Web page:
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News > Venezuela

Venezuela’s D6 Elections in a Nutshell

  • Young people take a selfie at the end of a political event, Venezuela, Dec. 3, 2020.

    Young people take a selfie at the end of a political event, Venezuela, Dec. 3, 2020. | Photo: Twitter/ @CampoRico4

Published 3 December 2020

The last time Venezuelans were called to the polls was in 2018 when Nicolas Maduro was re-elected as president of the Bolivarian Republic.

*  On December 6, Venezuela elects a new National Assembly that will have 277 lawmakers. The 2015 National Assembly comprised 167 lawmakers.

*  Each legislator will have an alternate who could take office in any eventuality.

*  14,400 candidates will compete for those 277 seats. Those candidates belong to 107 political organizations, 36 of which are national organizations and 71 are local, regional or zonal organizations.


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*  90 percent of the political organizations registered with the National Electoral Council (CNE) will take part in the D6 elections.

*  The Venezuelan opposition is represented by 98 of the 107 political organizations.

*  The two coalitions with the greatest adhesions and national reach are the Great Patriotic Pole (GPP) (GPP), which is a coalition that supports the Bolivarian Revolution, and the democratic unity (MUD), which is a coalition that has opposed President Nicolas Maduro's administration.

*  The GPP is made up of left-wing organizations such as the United Socialist Party of Venezuela (PSUV), the People's Electoral Movement (MEP), Homeland for All (PPT), and the Tupamaro Revolutionary Action Movement.

*  The MUD is an opposition coalition made up of organizations such as Popular Will (VP), Democratic Action (AD), and Justice First (PJ).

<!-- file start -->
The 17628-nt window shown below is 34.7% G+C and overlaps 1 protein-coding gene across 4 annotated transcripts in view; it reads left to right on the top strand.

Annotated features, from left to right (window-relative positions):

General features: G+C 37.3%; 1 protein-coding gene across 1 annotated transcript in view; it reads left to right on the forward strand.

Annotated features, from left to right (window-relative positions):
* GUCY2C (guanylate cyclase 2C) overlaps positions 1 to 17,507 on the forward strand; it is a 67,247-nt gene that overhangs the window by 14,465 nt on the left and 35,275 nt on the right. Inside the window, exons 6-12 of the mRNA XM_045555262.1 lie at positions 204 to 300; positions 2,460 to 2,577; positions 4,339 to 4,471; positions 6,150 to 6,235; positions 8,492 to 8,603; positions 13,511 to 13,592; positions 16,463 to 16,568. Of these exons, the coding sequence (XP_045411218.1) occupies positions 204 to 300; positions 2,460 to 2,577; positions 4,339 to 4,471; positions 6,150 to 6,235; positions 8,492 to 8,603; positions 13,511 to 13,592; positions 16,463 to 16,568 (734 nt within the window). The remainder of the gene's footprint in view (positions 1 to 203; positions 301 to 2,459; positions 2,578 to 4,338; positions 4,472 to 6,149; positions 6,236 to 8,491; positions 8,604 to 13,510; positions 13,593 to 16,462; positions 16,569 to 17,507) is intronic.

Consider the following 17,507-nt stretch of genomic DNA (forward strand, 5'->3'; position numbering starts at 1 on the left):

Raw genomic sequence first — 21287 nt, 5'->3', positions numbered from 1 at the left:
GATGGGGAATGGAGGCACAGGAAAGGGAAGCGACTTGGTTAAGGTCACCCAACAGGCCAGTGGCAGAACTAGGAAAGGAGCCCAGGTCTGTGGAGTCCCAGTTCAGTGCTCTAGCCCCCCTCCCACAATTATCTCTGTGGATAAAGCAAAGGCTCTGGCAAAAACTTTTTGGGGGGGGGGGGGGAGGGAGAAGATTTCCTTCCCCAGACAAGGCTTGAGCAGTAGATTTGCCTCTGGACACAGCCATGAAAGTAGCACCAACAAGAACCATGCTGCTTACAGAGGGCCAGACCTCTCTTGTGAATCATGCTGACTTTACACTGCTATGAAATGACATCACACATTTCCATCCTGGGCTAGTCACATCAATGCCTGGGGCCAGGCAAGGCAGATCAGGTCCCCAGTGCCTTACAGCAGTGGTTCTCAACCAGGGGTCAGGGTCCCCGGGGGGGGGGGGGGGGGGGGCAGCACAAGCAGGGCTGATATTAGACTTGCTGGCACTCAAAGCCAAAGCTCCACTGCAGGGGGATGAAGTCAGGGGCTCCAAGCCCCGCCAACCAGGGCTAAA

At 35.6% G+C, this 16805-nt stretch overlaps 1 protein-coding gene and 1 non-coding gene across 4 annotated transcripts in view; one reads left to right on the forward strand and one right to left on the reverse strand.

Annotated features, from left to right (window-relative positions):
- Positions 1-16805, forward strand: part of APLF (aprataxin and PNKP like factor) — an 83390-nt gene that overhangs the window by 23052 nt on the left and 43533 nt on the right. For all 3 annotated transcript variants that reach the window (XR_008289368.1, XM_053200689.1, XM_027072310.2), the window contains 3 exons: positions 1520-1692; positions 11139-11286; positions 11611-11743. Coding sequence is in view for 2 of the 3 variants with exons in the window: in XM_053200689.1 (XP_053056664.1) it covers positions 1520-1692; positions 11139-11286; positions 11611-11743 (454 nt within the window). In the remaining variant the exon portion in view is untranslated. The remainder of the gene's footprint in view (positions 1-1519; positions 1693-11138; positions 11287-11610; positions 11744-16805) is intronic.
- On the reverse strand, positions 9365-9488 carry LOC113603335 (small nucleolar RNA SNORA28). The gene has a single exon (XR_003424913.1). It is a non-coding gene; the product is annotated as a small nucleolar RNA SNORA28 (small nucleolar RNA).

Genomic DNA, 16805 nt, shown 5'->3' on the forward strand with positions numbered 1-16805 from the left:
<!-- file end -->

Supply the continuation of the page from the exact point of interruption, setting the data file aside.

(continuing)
*  The 277 parliamentary seats will be defined by three mechanisms: the nominal vote, the regional list vote, and the national list vote.

*  Through the "nominal vote", the citizen chooses a specific candidate. Through the “regional list vote”, the citizen elects a sub-national political organization.

*  The "national list vote" emerged from the process of dialogue between the government and the opposition.

*  According to the "national list vote" procedure, a citizen voting in favor of a certain party on the regional list will also be voting for the same party on the national list.

*  The 52 percent of the new lawmakers will be elected by "list votes" and the 48 percent by "nominal votes." That is to say, 144 lawmakers will be chosen by "list votes" and 130 positions will be chosen by "national nominal votes".

*  To complete the 277 seats, three members of the National Assembly will come from Indigenous peoples.

*  The selection of the candidates in the "list vote" will proceed through the D'Hont method, which is a formula that assigns proportions taking into account the vote obtained by each political alliance and the population of the electoral constituency in dispute.

*  The opposition groups led by Juan Guaido do not take part in the D6 elections. The U.S.-backed opposition called on the population not to vote.

*  In Venezuela, voting is not mandatory. In order to exercise their political right, citizens must register to vote and subsequently attend a polling station to vote if they wish.

*  Registration in the electoral register does not oblige the citizen to vote. Therefore, registration rates and voting rates have been usually different.

*  Historically, the highest registration and suffrage rates have occurred in presidential elections. In Venezuela, the Parliamentary elections have not had high levels of registration and suffrage, except those held in 2015.

*  The last time Venezuelans were called to the polls was in 2018 when Nicolas Maduro was re-elected as president of the Bolivarian Republic of Venezuela.

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